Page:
Susan Montaner and I traveled to New Orleans, Louisiana, last year for the inaugural Red Hat Summit, so I talked her into assisting me again this year. We met two others on our flight from Austin: one from Dell, one from IBM, and both doing presentations. Amit Bhutani, from Dell's PowerEdge Server group, and Chris Almond, from IBM and the author of the Solaris to Linux Migration Redbook. Chris gave us a tip on how to solve Sudoku games after seeing us struggling with the Easy game in the back of airlines magazine. He says his wife is addicted to the game, but he prefers Go.
The festivities kicked off at 8:30 a.m. this morning, so most of the estimated 800 attendees checked into to the sprawling Gaylord Opryland Hotel and Convention Center the day before. The early arrivals gave sponsors like IBM, Dell, NEC, Unisys, Oracle, AMD, Intel, and others a chance to show off their wares in small booths set up around the registration area. Among the faces in the crowd, we spotted MySQL's Jay Pipes chatting with an IBMer standing next to a brand-spanking new IBM Z90 mainframe.
Red Hat's Open Sauce - click to enlarge
Dell started the nightly parties rolling last night by hosting a welcome reception a five minute walk -- or brief shuttle bus ride -- away from the hotel itself, in an open air setting immediately adjacent to the world famous Grand Ole Opry House. Many of the attendees at the reception were sporting the IBM-provided bright red straw cowboy hats given away during registration. Every table had its own bottle of "Open Sauce" BBQ sauce, and the wait-people reminded people throughout the evening that they were free to take the bottle back home with them.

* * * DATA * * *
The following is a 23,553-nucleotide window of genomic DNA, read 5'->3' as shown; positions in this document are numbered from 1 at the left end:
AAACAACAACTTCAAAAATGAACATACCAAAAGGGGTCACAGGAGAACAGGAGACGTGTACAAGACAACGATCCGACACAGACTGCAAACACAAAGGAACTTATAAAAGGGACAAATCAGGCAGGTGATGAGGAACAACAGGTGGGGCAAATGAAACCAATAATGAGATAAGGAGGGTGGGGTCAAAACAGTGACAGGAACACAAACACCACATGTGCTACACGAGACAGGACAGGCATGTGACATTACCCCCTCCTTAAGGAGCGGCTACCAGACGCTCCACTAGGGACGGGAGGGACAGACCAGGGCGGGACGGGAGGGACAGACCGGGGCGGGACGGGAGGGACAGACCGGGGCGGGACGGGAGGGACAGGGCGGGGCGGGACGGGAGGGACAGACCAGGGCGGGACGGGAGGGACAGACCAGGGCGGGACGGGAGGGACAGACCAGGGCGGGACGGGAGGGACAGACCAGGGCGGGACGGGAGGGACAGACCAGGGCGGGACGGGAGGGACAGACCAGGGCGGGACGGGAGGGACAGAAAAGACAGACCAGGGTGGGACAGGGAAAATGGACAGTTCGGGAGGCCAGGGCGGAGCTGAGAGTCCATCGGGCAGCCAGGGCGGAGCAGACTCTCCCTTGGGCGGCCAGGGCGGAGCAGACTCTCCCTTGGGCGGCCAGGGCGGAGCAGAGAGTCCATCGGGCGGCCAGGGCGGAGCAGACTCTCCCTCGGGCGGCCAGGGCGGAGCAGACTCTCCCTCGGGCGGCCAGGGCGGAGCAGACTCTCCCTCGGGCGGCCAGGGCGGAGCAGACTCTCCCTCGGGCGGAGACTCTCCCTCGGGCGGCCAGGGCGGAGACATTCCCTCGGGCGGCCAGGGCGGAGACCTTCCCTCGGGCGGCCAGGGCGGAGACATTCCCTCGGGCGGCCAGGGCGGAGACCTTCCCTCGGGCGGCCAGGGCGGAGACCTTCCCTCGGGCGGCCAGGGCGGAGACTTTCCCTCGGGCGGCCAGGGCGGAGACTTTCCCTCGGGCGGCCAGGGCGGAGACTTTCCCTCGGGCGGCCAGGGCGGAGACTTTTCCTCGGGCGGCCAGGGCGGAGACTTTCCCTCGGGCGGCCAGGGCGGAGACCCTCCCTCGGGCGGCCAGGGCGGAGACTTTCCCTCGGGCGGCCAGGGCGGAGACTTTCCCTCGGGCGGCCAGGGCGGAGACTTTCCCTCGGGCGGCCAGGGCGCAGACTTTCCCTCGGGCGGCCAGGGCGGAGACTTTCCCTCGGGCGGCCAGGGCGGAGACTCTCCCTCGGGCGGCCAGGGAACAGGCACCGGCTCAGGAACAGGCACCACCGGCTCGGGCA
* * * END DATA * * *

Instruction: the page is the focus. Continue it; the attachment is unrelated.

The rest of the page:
The opening keynote
Szulik's keynote began with a remix of the popular Truth Happens video that opened last year's show, and one of his first orders of business was to acknowledge Tim Kiernan, who created the video in 2003.
He then went on to talk about what the Summit holds this year, and mentioned the open source luminaries who will be giving talks at this year's event: Cory Doctorow, Eben Moglen, and Nicholas Negroponte. Bios for all three can be found on the Red Hat speakers page.
Rather than speaking the entire hour, Szulik then called up teams of Red Hat employees to discuss four important projects Red Hat is leading or participating in: a community portal called 108, an open source testing project, a collaborative "social computing" project called Mugshot, and the One Laptop Per Child (OLPC) project.
The various engineers, project leaders, and managers associated with each of those projects then took the stage and spoke briefly about them. All of these projects will be covered more fully in talks during the next two days.
In his summary, Szulik contrasted the importance of "reputation capital" above brand in the world of open source, where transparency is taken for granted. The OLPC project, and the other three projects mentioned Szulik discussed, all have transparency and collaboration as a central theme. He mentioned that intellectual property rights, patents, and DRM are other areas which should be important to all open source companies.
There will be additional keynotes tomorrow and Friday morning, and then break-out sessions along nine different tracks the remainder of each day. There will be more parties tonight and Thursday evening. We'll be reporting each day with all the latest buzz. Right now I'm off to hear Red Hat's Chris Runge do an Executive Overview on SELinux.